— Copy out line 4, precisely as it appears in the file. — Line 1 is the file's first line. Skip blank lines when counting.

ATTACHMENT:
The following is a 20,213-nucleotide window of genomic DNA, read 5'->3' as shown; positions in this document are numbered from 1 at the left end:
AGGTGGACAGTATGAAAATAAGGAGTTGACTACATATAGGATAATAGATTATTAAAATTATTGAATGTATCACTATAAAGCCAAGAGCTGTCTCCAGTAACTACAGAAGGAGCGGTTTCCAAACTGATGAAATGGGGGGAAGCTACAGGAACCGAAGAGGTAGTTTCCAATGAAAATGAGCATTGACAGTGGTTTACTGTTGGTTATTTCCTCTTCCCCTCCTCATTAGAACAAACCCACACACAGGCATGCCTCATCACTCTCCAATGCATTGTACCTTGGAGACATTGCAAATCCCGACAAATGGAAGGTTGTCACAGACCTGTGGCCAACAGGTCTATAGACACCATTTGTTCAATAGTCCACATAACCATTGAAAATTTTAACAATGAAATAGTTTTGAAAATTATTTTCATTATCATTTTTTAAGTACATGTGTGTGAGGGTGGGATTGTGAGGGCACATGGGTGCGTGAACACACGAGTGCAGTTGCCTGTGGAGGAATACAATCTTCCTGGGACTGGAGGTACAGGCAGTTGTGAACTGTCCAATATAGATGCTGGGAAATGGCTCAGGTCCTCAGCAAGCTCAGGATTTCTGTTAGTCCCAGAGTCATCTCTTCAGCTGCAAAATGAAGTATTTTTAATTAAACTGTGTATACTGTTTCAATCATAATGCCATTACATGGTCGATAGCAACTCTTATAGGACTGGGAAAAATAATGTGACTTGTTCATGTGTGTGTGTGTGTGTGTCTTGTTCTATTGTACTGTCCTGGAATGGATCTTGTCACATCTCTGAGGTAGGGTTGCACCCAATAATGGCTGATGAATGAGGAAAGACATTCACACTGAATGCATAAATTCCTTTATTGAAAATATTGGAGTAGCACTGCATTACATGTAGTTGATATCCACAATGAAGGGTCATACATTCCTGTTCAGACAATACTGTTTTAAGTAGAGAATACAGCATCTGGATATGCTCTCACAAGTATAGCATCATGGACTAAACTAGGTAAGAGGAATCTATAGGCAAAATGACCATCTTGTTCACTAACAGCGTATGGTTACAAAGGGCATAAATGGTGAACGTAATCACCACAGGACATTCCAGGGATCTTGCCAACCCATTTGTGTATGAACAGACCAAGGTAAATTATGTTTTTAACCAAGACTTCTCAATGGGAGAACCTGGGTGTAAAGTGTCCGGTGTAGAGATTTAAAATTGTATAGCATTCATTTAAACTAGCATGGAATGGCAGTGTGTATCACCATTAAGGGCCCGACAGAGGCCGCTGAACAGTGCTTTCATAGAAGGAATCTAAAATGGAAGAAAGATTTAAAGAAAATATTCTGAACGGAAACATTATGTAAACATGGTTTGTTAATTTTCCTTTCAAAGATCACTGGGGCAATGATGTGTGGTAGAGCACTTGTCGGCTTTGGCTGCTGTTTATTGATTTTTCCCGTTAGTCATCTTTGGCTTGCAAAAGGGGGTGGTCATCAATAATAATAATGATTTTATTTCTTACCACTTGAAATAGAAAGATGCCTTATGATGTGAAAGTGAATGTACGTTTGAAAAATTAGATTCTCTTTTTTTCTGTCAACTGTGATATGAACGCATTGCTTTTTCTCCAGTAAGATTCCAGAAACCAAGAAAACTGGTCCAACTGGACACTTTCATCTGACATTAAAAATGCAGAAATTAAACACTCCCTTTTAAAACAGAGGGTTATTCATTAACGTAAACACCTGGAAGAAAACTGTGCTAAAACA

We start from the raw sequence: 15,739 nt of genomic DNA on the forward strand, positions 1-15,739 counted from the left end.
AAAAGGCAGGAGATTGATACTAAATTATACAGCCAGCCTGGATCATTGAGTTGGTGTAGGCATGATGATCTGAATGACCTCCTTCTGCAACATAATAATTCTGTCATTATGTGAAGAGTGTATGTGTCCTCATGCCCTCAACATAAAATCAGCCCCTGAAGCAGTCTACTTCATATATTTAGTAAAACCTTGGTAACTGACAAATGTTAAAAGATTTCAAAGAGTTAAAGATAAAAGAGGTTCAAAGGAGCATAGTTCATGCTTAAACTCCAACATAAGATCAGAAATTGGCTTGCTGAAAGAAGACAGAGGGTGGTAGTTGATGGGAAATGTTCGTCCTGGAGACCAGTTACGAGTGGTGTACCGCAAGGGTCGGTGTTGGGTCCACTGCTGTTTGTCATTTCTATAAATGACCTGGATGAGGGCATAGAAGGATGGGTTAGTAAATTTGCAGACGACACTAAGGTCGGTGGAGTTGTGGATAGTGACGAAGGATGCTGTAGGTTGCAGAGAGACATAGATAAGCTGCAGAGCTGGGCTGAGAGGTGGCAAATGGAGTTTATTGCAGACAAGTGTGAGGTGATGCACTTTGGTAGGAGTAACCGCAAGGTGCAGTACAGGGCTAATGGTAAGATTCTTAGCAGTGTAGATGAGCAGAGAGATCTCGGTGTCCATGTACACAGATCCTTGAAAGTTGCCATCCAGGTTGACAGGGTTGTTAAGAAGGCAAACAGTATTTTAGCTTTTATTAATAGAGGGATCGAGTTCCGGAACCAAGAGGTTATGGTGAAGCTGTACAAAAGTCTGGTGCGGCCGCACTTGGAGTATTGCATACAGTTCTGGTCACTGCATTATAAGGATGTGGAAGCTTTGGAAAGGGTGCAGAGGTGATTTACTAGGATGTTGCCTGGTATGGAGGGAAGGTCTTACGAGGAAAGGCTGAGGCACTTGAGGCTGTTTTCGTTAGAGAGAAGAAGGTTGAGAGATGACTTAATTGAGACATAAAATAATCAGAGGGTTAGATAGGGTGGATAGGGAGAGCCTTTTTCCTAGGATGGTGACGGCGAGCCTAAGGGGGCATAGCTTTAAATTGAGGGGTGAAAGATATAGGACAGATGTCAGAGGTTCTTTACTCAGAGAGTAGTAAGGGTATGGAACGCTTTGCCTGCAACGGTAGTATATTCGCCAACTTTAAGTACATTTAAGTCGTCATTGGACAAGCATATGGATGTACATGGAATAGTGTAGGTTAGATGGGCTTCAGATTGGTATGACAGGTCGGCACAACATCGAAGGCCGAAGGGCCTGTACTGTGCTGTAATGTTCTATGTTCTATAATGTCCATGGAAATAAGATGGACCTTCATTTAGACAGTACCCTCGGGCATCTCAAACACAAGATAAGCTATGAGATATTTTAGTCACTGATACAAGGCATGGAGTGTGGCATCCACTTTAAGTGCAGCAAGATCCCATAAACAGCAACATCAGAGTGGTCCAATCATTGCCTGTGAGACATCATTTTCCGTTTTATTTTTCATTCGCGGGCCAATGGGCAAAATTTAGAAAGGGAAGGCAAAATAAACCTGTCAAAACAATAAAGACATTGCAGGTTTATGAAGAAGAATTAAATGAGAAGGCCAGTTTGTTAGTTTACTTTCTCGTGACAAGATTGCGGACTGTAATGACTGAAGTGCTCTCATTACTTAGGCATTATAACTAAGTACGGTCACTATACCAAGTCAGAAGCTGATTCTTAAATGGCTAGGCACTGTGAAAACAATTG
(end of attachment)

AAAAGGCAGGAGATTGATACTAAATTATACAGCCAGCCTGGATCATTGAGTTGGTGTAGGCATGATGATCTGAATGACCTCCTTCTGCAACATAATAATTCTGTCATTATGTGAAGAGTGTATGTGTCCTCATGCCCTCAACATAAAATCAGCCCCTGAAGCAGTCTACTTCATATATTTAGTAAAACCTTGGTAACTGACAAATGTTAAAAGATTTCAAAGAGTTAAAGATAAAAGAGGTTCAAAGGAGCATAGTTCATGCTTAAACTCCAACATAAGATCAGAAATTGGCTTGCTGAAAGAAGACAGAGGGTGGTAGTTGATGGGAAATGTTCGTCCTGGAGACCAGTTACGAGTGGTGTACCGCAAGGGTCGGTGTTGGGTCCACTGCTGTTTGTCATTTCTATAAATGACCTGGATGAGGGCATAGAAGGATGGGTTAGTAAATTTGCAGACGACACTAAGGTCGGTGGAGTTGTGGATAGTGACGAAGGATGCTGTAGGTTGCAGAGAGACATAGATAAGCTGCAGAGCTGGGCTGAGAGGTGGCAAATGGAGTTTATTGCAGACAAGTGTGAGGTGATGCACTTTGGTAGGAGTAACCGCAAGGTGCAGTACAGGGCTAATGGTAAGATTCTTAGCAGTGTAGATGAGCAGAGAGATCTCGGTGTCCATGTACACAGATCCTTGAAAGTTGCCATCCAGGTTGACAGGGTTGTTAAGAAGGCAAACAGTATTTTAGCTTTTATTAATAGAGGGATCGAGTTCCGGAACCAAGAGGTTATGGTGAAGCTGTACAAAAGTCTGGTGCGGCCGCACTTGGAGTATTGCATACAGTTCTGGTCACTGCATTATAAGGATGTGGAAGCTTTGGAAAGGGTGCAGAGGTGATTTACTAGGATGTTGCCTGGTATGGAGGGAAGGTCTTACGAGGAAAGGCTGAGGCACTTGAGGCTGTTTTCGTTAGAGAGAAGAAGGTTGAGAGATGACTTAATTGAGACATAAAATAATCAGAGGGTTAGATAGGGTGGATAGGGAGAGCCTTTTTCCTAGGATGGTGACGGCGAGCCTAAGGGGGCATAGCTTTAAATTGAGGGGTGAAAGATATAGGACAGATGTCAGAGGTTCTTTACTCAGAGAGTAGTAAGGGTATGGAACGCTTTGCCTGCAACGGTAGTATATTCGCCAACTTTAAGTACATTTAAGTCGTCATTGGACAAGCATATGGATGTACATGGAATAGTGTAGGTTAGATGGGCTTCAGATTGGTATGACAGGTCGGCACAACATCGAAGGCCGAAGGGCCTGTACTGTGCTGTAATGTTCTATGTTCTATAATGTCCATGGAAATAAGATGGACCTTCATTTAGACAGTACCCTCGGGCATCTCAAACACAAGATAAGCTATGAGATATTTTAGTCACTGATACAAGGCATGGAGTGTGGCATCCACTTTAAGTGCAGCAAGATCCCATAAACAGCAACATCAGAGTGGTCCAATCATTGCCTGTGAGACATCATTTTCCGTTTTATTTTTCATTCGCGGGCCAATGGGCAAAATTTAGAAAGGGAAGGCAAAATAAACCTGTCAAAACAATAAAGACATTGCAGGTTTATGAAGAAGAATTAAATGAGAAGGCCAGTTTGTTAGTTTACTTTCTCGTGACAAGATTGCGGACTGTAATGACTGAAGTGCTCTCATTACTTAGGCATTATAACTAAGTACGGTCACTATACCAAGTCAGAAGCTGATTCTTAAATGGCTAGGCACTGTGAAAACAATTG